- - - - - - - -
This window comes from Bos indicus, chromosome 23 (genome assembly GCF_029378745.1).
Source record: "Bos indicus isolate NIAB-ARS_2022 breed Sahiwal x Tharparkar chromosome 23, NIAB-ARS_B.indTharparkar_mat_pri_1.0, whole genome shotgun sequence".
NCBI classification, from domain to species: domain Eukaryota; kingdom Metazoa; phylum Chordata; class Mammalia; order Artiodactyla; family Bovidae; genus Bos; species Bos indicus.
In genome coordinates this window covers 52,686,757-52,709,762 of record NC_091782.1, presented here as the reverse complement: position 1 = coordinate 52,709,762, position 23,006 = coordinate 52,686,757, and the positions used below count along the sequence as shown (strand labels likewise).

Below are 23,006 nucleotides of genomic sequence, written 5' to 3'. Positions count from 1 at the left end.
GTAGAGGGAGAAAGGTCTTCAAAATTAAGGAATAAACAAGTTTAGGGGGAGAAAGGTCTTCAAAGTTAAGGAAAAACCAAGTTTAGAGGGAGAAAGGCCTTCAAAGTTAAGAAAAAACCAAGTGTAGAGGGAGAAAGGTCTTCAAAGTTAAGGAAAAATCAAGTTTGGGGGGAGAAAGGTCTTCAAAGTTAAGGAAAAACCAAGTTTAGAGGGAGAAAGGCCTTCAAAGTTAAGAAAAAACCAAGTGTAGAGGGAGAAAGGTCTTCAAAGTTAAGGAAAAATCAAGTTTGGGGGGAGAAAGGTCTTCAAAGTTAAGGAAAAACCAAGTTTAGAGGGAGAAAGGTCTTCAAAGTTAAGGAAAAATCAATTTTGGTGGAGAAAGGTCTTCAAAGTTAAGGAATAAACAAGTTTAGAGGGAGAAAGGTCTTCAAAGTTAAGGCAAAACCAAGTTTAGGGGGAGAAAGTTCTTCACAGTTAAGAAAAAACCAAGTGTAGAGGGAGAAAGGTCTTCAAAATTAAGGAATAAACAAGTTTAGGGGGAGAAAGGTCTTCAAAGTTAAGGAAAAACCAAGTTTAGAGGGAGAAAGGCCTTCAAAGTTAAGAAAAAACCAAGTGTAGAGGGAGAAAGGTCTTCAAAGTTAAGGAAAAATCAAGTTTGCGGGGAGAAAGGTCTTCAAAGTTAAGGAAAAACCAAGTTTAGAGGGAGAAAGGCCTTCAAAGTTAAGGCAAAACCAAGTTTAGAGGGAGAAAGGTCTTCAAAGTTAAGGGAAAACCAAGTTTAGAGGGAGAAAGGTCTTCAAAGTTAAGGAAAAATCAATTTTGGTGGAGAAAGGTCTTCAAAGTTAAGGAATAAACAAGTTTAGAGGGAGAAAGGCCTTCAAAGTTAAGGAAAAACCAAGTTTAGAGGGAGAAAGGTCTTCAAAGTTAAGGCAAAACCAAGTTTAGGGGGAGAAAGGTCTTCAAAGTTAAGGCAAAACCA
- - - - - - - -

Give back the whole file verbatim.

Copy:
This window comes from Bos indicus, chromosome 23 (genome assembly GCF_029378745.1).
Source record: "Bos indicus isolate NIAB-ARS_2022 breed Sahiwal x Tharparkar chromosome 23, NIAB-ARS_B.indTharparkar_mat_pri_1.0, whole genome shotgun sequence".
NCBI classification, from domain to species: domain Eukaryota; kingdom Metazoa; phylum Chordata; class Mammalia; order Artiodactyla; family Bovidae; genus Bos; species Bos indicus.
In genome coordinates this window covers 52,686,757-52,709,762 of record NC_091782.1, presented here as the reverse complement: position 1 = coordinate 52,709,762, position 23,006 = coordinate 52,686,757, and the positions used below count along the sequence as shown (strand labels likewise).

Below are 23,006 nucleotides of genomic sequence, written 5' to 3'. Positions count from 1 at the left end.
GTAGAGGGAGAAAGGTCTTCAAAATTAAGGAATAAACAAGTTTAGGGGGAGAAAGGTCTTCAAAGTTAAGGAAAAACCAAGTTTAGAGGGAGAAAGGCCTTCAAAGTTAAGAAAAAACCAAGTGTAGAGGGAGAAAGGTCTTCAAAGTTAAGGAAAAATCAAGTTTGGGGGGAGAAAGGTCTTCAAAGTTAAGGAAAAACCAAGTTTAGAGGGAGAAAGGCCTTCAAAGTTAAGAAAAAACCAAGTGTAGAGGGAGAAAGGTCTTCAAAGTTAAGGAAAAATCAAGTTTGGGGGGAGAAAGGTCTTCAAAGTTAAGGAAAAACCAAGTTTAGAGGGAGAAAGGTCTTCAAAGTTAAGGAAAAATCAATTTTGGTGGAGAAAGGTCTTCAAAGTTAAGGAATAAACAAGTTTAGAGGGAGAAAGGTCTTCAAAGTTAAGGCAAAACCAAGTTTAGGGGGAGAAAGTTCTTCACAGTTAAGAAAAAACCAAGTGTAGAGGGAGAAAGGTCTTCAAAATTAAGGAATAAACAAGTTTAGGGGGAGAAAGGTCTTCAAAGTTAAGGAAAAACCAAGTTTAGAGGGAGAAAGGCCTTCAAAGTTAAGAAAAAACCAAGTGTAGAGGGAGAAAGGTCTTCAAAGTTAAGGAAAAATCAAGTTTGCGGGGAGAAAGGTCTTCAAAGTTAAGGAAAAACCAAGTTTAGAGGGAGAAAGGCCTTCAAAGTTAAGGCAAAACCAAGTTTAGAGGGAGAAAGGTCTTCAAAGTTAAGGGAAAACCAAGTTTAGAGGGAGAAAGGTCTTCAAAGTTAAGGAAAAATCAATTTTGGTGGAGAAAGGTCTTCAAAGTTAAGGAATAAACAAGTTTAGAGGGAGAAAGGCCTTCAAAGTTAAGGAAAAACCAAGTTTAGAGGGAGAAAGGTCTTCAAAGTTAAGGCAAAACCAAGTTTAGGGGGAGAAAGGTCTTCAAAGTTAAGGCAAAACCA